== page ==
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  4. Popping by from the A to Z Challenge! There's a real art to puttering around and learning to relax and do nothing.

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    1. Thanks for popping by Pam. It's been fun to "meet" new people thru the challenge.

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  5. Doing "nothing" is my favourite thing about camping . . . that and fires! :)

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  6. Great Post! We get the "eye" every once in a while too when people try to figure out how old we are! Then next question is usually something related to either how smart or how dumb we are! Haha! Its all an adventure! And yes sometimes I do feel guilty about doing nothing. We currently are not working but have a job lined up for May and we are really looking forward to it.

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    1. Glad we're not the only ones who get the eye! What kind of job do you have lend up - will you be work camping?

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    2. We will be working at a campground in New York by the Adirondack Mountains. We are really excited as we have not been Northeast at all. We will be there almost 6 months. So much to see and do!

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  7. We can relate to "doing nothing" as that has been more or less what we have been doing for the last little while. Sometimes it is really nice to do that and recharge your batteries a little bit.

    Ever since we started living fulltime we have often had reactions similar to yours. We don't really think of ourselves as being lucky though, because life is what you make of it and we just decided not to go with the "normal" way of life, and we are loving our decision. By doing this we have had to give up many other things but we feel that it is worth it.

    www.travelwithkevinandruth.com

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    1. Ah, yes - normal is very overrated. It's amazing how easy it has been to do with less and give things up as part of this nomadic life.

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  8. I'm very good at doing nothing. But then, when things have to be done I get them done! Seems fine to me. I like your last two paragraphs - how very true.
    Anabel's Travel Blog

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    1. Hi Anabel - sounds like you've found the right balance between doing nothing and being productive :-)

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  9. Since you aspire to be full time cruisers, here's something that perhaps you haven't considered.

    Sailing around wears down your boat and its gear far more that being anchored. Boisterous sailing such as in the trades (and especially... routes such as sailing from the tropics to New Zealand and then back out) can really run up your costs from wear & tear.

    So it's a balance to those on a budget. Move around and your boat (and budget) ages in dog years.
    Sit still and you need to master the art of doing little.

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    1. That's true and similar to traveling around in an RV. The more miles you put on the road the more costs you have in terms of maintenance, gas, repairs etc.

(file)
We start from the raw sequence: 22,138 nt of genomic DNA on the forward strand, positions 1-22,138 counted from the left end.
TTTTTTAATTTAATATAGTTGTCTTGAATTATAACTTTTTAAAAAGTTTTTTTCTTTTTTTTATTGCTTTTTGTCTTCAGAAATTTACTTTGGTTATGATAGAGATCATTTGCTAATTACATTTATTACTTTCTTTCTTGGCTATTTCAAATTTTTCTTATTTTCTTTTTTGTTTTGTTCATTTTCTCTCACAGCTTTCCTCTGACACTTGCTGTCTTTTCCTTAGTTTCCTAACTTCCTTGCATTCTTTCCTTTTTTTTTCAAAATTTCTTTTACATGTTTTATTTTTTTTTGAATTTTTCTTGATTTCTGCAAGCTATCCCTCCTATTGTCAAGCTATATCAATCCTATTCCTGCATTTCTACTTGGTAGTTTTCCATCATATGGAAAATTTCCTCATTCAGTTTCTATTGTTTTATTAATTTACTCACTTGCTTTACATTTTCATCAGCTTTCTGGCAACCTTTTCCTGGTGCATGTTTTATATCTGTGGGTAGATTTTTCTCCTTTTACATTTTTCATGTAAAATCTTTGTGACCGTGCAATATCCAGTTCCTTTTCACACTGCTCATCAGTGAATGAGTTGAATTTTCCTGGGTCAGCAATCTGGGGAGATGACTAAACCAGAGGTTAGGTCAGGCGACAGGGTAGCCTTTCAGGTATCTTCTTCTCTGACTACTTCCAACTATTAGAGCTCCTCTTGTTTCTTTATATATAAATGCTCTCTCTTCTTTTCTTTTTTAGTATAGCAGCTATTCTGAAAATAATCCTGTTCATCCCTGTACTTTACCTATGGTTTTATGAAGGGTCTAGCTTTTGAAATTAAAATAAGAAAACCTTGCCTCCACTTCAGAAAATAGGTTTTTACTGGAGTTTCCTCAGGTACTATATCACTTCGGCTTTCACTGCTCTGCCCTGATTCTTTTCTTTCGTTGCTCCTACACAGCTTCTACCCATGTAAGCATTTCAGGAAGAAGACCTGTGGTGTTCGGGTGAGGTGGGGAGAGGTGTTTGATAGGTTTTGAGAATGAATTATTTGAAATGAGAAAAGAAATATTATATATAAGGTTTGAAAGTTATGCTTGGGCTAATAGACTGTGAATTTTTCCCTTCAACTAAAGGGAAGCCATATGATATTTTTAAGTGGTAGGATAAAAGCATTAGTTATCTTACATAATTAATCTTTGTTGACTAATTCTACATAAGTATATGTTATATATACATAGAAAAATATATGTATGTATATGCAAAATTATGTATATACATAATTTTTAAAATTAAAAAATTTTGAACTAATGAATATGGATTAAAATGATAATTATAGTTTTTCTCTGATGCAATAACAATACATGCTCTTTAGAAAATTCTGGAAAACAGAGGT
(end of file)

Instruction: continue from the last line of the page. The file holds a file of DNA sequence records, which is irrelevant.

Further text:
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  10. Sounds like you worked hard to get to the point where you can sit and do nothing for a while. I say enjoy it. :-)

    Cait @ Click's Clan

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    1. Thanks Cait - we do intend to savor this time of doing nothing as long as we can :-)

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  11. Hi Ellen. I have nominated you for a Liebster Award. If you would like to accept then go to this link - http://www.thetravellinglindfields.com/2015/04/liebster-award.html - for all the info. BTW - I love your blog.

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    1. Hi Lyn - thanks so much for the nice feedback about our blog! We were actually nominated for the Liebster Award last year - you can check out our answers to the questions here - http://thecynicalsailor.blogspot.com/2014/08/liebster-award-cruising.html. But it is very flattering to be nominated again - thanks so much for that! Cheers - Ellen

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  12. Yes, we certainly are lucky to be in the 1% that doesn't have to worry about food, clothing, and shelter. I've gotten those comments, too- 'must be nice to be you', and it's not an age-specific thing (I'm in my thirties). I think it's about how you choose to spend your time, what you prioritize, and what changes in your life you make to be able to do things like travel. People think they're 'stuck' sometimes, but often it's really just a mindset.

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    1. So true - mindset is a big part of it. Some people can't imagine trading in their houses, possessions, careers etc to travel around the world. But luck definitely plays a huge part in it - not everyone is in that small percentage of the population that can choose to change their mindset as all they don't even have food, clothing, shelter etc.